A survey of deleterious variation in highly managed pig populations

M.F.L. Derks, H.J.W.C. Megens, M. Bosse, M.S. Lopes, B. Harlizius, M. Groenen

Research output: Chapter in Book/Report/Conference proceedingConference contributionAcademic

Abstract

The level of deleterious genetic variation in highly managed domestic populations is influenced by a variety of factors including mutation rate, effective population size, and artificial selection. Small populations enhance the risk of inbreeding depression, which negatively impacts individual fitness and population viability. Inbreeding depression has largely been attributed to the accumulation of recessive harmful mutations in the genome: inbreeding increases the probability of these mutations to become homozygous. Past population bottlenecks, including domestication, have been indicated as major driver of genetic load in populations. While lethal variants can quickly be purged from small populations, the frequency of slightly deleterious mutations is expected to rise due to less effective natural selection. Because of genetic hitch-hiking, mildly harmful mutations are thought to be over-represented in regions of the genome under selection. Recent advances in genome sequencing have opened exciting possibilities to actually measure the amount of harmful mutations in genomes. Using re-sequence data from 421 individuals, we provide an overview of the occurrence of deleterious mutations in individual pig genomes. An alternative approach to identify lethal variants in the genome, is offered by the vast amount of genotyped pedigreed individuals due to the widespread use of genomic selection in current breeding programs. This allows the identification of recessive deleterious variants by testing for statistical depletion, or even the absence, of specific haplotypes in homozygous state. We have used a combination of whole genome sequencing and 60K genotyping (23,800 individuals) to identify and characterize lethal variants segregating in three commercial pig breeding lines. Keywords: genome sequencing, lethal recessive, loss of function mutation, selective sweeps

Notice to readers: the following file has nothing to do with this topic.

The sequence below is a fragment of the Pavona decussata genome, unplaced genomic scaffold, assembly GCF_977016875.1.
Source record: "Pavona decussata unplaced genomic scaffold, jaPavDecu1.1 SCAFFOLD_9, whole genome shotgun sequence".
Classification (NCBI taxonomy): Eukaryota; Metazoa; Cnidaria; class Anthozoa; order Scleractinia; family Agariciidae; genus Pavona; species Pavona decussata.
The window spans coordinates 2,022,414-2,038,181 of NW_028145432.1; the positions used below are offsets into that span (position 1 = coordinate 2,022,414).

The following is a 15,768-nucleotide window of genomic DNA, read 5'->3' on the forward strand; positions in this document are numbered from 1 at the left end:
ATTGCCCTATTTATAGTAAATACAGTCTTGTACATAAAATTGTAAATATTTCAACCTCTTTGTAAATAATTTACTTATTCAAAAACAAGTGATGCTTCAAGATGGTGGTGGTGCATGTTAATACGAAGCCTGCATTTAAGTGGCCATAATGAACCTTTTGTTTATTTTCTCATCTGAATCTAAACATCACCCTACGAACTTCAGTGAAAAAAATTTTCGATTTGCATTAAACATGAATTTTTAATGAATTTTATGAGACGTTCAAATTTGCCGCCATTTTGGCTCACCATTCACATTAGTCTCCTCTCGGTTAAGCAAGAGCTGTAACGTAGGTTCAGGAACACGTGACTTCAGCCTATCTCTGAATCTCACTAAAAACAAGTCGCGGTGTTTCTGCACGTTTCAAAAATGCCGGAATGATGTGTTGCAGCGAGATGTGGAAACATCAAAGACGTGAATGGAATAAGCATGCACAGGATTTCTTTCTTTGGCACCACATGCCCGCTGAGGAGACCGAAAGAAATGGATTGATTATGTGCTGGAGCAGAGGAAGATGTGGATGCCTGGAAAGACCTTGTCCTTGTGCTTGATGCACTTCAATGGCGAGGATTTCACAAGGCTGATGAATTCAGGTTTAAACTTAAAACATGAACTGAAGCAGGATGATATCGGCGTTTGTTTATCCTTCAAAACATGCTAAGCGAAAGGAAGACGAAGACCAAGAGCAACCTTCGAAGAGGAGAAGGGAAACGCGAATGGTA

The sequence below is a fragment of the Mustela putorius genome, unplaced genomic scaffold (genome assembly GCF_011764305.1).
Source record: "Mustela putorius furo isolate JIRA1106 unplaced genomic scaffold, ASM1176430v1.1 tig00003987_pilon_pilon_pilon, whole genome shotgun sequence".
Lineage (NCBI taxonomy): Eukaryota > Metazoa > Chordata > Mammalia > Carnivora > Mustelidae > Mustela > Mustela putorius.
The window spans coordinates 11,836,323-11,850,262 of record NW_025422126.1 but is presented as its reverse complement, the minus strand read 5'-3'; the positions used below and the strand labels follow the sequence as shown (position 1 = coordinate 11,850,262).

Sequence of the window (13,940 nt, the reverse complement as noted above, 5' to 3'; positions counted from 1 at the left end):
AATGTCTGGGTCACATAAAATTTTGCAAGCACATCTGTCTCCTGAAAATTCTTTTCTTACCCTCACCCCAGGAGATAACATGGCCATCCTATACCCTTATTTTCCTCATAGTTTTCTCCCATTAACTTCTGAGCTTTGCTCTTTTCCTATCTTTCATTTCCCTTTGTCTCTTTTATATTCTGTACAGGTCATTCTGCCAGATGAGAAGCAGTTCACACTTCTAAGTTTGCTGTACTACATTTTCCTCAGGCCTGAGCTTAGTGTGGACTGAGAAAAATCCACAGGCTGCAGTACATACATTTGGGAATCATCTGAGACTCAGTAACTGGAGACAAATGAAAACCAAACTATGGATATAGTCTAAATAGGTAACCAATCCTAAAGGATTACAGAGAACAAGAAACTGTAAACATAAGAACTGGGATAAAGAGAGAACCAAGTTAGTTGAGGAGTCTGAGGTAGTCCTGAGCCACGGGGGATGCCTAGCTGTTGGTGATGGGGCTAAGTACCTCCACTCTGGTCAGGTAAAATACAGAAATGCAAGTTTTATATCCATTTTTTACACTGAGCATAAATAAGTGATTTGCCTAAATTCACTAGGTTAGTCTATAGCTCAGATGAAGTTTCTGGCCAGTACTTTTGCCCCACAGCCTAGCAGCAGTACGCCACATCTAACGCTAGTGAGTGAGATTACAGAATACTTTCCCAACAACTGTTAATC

LanguageEnglish
Title of host publicationProceedings of the 11th World Congress on Genetics Applied to Livestock Production
Number of pages7
Publication statusPublished - 24 Feb 2018
EventWorld Congress on Genetics Applied to Livestock Production - Auckland, New Zealand
Duration: 11 Feb 201816 Feb 2018

Conference

ConferenceWorld Congress on Genetics Applied to Livestock Production
Abbreviated titleWCGALP 2018
CountryNew Zealand
CityAuckland
Period11/02/1816/02/18

Fingerprint

swine
genome
mutation
lethal genes
inbreeding depression
hiking
couplings
artificial selection
livestock breeding
breeding lines
domestication
marker-assisted selection
inbreeding
genotyping
natural selection
haplotypes
population size
viability
genetic variation